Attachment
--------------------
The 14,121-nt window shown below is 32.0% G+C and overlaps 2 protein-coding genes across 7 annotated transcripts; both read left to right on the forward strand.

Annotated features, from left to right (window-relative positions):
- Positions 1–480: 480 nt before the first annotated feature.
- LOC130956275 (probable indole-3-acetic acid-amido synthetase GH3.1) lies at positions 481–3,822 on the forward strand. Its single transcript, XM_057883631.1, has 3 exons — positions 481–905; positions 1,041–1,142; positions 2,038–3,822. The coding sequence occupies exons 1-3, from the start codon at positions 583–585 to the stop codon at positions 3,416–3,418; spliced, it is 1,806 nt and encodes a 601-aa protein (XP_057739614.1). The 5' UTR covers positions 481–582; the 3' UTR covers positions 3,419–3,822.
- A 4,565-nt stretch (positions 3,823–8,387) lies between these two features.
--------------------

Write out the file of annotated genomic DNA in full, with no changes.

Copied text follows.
The 14,121-nt window shown below is 32.0% G+C and overlaps 2 protein-coding genes across 7 annotated transcripts; both read left to right on the forward strand.

Annotated features, from left to right (window-relative positions):
- Positions 1–480: 480 nt before the first annotated feature.
- LOC130956275 (probable indole-3-acetic acid-amido synthetase GH3.1) lies at positions 481–3,822 on the forward strand. Its single transcript, XM_057883631.1, has 3 exons — positions 481–905; positions 1,041–1,142; positions 2,038–3,822. The coding sequence occupies exons 1-3, from the start codon at positions 583–585 to the stop codon at positions 3,416–3,418; spliced, it is 1,806 nt and encodes a 601-aa protein (XP_057739614.1). The 5' UTR covers positions 481–582; the 3' UTR covers positions 3,419–3,822.
- A 4,565-nt stretch (positions 3,823–8,387) lies between these two features.